Frosty then mild (typical for fall in the Mid-South), plus an early glance at our Winter Outlook

A couple of fall cold fronts later, and the remnants of Delta that moved through about a week ago are ancient history, as high temperatures today barely reach the threshold where dewpoints stood last weekend! (That means moisture levels last weekend were higher than temperatures are today.) Portions of the Mid-South are now under a Frost Advisory as we anticipate our first readings below 40° Saturday morning with fire pits, hot chocolate, and hoodies on standby!

Early weekend

With clear skies and wind going calm this evening, look for our afternoon temperatures in the 60s to fall quickly through the 50s and 40s overnight. Along and west of the Mississippi River, a whisper of a breeze from the south will halt the temperature plunge just enough to keep frost at bay. But east of the river and outside the confines of the concrete jungle we call the Bluff City, morning lows on Saturday will be in the mid to upper 30s, resulting in areas of frost. 
Thus the NWS has issued a Turn-on-the-Heat Frost Advisory for points east of Memphis, namely Fayette and Marshall Counties in the metro, for the overnight hours. Even cooler locations in eastern Shelby, Tipton, and DeSoto Counties could see patchy frost with lows in the high 30s. The city proper will warm itself, keeping lows above 40. If you have outdoor plants (or even sensitive animals) in these cooler areas that you don’t want to be affected by the cold air, bring them inside for the night.

A frost is possible across portions of the Mid-South late tonight. This may harm sensitive vegetation left outdoors or unprotected. A Frost Advisory may be needed later today. #tnwx #arwx #mswx #mowx

— NWS Memphis (@NWSMemphis) October 16, 2020

FUN FACT: The first Frost Advisory of the fall has been issued on the same day as the earliest recorded freeze on record at Memphis International Airport – October 16, 1876! Luckily we’re not that cold quite yet!
With that southerly wind increasing Saturday, and plenty of sunshine, temperatures will rebound quickly tomorrow. Look for highs back up close to 70° as the Tigers kickoff mid-afternoon at the Liberty Bowl in front of 10,500 lucky folks! A beautiful afternoon for football (or whatever else you may want to to outside) if you ask me!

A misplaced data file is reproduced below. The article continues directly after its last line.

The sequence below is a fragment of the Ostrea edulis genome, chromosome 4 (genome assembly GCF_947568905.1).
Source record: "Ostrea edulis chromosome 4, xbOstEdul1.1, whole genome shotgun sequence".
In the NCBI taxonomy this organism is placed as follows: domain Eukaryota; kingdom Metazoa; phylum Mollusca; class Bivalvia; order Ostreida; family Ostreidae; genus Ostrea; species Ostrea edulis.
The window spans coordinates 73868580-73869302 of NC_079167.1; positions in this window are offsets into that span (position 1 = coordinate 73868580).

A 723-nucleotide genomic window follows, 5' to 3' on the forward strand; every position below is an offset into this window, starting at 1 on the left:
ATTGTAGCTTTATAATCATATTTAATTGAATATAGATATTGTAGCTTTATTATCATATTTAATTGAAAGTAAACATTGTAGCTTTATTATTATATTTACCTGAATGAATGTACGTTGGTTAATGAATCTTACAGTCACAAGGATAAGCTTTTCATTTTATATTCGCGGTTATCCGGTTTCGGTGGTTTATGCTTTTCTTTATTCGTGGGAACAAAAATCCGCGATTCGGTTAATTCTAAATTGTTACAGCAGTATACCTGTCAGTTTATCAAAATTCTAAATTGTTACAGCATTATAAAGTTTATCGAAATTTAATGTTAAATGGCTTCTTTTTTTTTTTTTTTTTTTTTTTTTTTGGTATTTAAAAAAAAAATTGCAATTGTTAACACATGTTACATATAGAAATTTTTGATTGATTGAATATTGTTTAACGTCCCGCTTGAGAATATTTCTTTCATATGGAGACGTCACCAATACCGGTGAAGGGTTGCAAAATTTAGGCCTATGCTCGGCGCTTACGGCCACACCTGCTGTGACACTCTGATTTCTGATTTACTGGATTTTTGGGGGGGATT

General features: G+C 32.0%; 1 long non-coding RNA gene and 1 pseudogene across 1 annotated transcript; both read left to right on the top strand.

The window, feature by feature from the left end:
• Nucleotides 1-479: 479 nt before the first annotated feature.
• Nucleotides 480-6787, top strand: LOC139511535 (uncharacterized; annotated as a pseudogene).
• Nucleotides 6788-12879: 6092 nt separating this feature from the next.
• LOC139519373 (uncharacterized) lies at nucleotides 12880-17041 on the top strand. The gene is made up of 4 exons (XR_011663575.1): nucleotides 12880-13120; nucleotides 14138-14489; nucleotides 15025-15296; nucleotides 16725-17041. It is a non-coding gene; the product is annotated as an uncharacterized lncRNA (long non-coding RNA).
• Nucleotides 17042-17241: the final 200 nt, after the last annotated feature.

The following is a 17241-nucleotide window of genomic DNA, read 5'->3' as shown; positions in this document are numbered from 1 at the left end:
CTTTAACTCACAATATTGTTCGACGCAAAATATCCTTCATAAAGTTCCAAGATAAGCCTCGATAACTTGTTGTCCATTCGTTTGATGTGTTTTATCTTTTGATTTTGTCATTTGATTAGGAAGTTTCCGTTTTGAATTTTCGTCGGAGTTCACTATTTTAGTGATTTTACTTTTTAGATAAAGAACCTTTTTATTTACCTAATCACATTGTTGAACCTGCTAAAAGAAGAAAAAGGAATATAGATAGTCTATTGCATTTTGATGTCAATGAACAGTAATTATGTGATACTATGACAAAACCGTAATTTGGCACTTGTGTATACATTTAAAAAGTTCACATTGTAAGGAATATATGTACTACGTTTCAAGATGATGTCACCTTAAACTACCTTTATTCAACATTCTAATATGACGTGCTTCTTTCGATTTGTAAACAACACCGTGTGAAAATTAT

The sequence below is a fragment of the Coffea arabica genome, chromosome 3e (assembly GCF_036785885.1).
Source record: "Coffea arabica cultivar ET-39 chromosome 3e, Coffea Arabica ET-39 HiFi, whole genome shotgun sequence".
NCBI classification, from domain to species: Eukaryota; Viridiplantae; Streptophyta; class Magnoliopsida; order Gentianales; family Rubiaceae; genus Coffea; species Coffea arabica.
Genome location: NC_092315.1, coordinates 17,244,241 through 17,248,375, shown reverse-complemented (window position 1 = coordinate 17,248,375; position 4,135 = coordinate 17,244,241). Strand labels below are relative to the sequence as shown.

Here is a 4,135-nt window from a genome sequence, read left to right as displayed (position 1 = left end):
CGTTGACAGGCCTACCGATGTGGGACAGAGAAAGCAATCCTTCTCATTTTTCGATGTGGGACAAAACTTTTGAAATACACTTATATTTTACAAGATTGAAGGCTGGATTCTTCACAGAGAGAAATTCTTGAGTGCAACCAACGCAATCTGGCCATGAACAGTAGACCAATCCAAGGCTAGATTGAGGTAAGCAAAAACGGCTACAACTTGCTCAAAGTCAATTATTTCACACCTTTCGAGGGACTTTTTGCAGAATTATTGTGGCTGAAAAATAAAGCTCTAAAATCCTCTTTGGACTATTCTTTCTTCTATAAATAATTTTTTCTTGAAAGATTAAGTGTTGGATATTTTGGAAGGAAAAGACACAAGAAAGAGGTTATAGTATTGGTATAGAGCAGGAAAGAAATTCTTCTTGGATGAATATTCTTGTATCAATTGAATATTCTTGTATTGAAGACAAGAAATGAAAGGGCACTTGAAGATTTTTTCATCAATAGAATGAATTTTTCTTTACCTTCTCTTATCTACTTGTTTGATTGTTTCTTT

Late weekend into next week

The return of southerly wind means more moisture arriving, and with another front approaching, a few showers are possible on Sunday under mostly cloudy skies. It’ll be mild however as morning lows will be a good 10-15 degrees warmer than Saturday morning (50s) with highs into the lower 70s – not too far from average for mid-October. Southerly wind continues as the front moves into the metro area by Sunday night. 
The National Surface Map for Sunday evening shows a front just to our northwest with precipitation chances near it. This front stalls out near the Mid-South into next week. (NWS)

Early next week, the front stalls near or just north of us, wavering for a few days. This leads to a bit more uncertain forecast with rain chances possible each day early next week, but besides the presence of the front, no strong triggering mechanisms noticed for downpours or thunderstorms. Rainfall amounts should generally be light and showers spotty Monday-Wednesday. Mild conditions continue with lows in the upper 50s to lower half of the 60s and highs in the 70s. 

Rest of the week

By late week the front, or maybe another that approaches and merges with it, will finally get enough upper level support to move through the region. There is model debate about when that actually occurs as the strength of high pressure over the southeast U.S. and eastern Atlantic will ultimately determine when the passage is allowed. Signs point to Friday or Saturday at this time. When that happens, rain chances will increase, and it is possible we could see thunderstorms as well. That’s a week out though, so we aren’t too excited about it just yet. For the most part, next week looks to be mild with more clouds than sun overall, and low daily rain chances.
Despite a front nearby, total precipitation through next Friday morning is not excessive for our area, generally under one-half inch. (NWS)

NOAA Winter Outlook

NOAA, the parent organization of the National Weather Service, issued their 2020-2021 Winter Outlook yesterday. All signs point to continued La Nina conditions this winter, perhaps moderate to strong. That drives much of the forecasted conditions for the winter outlook, which is shown below. The Mid-South tends to be in the “battleground” of the airmasses in this type of setup, with wetter conditions to our north and dry conditions across the southern U.S. While that means things are a bit inconclusive, know that battleground is code for “not uninteresting” in this case. We’ll see how that plays out in terms of timing of precipitation and warm/cold airmasses over the course of the next few months!

This might actually be more appropriate though:

My honest winter forecast for winter 2020-21. ? My Official 17th annual Winter forecast will be out at the end of the month. #snOMG #cltwx #ncwx #scwx #wcnc

— Brad Panovich (@wxbrad) October 13, 2020

Erik Proseus
MWN Meteorologist

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MWN is a NOAA Weather Ready Nation Ambassador Meteorologist Erik Proseus is an NWA Digital Seal Holder

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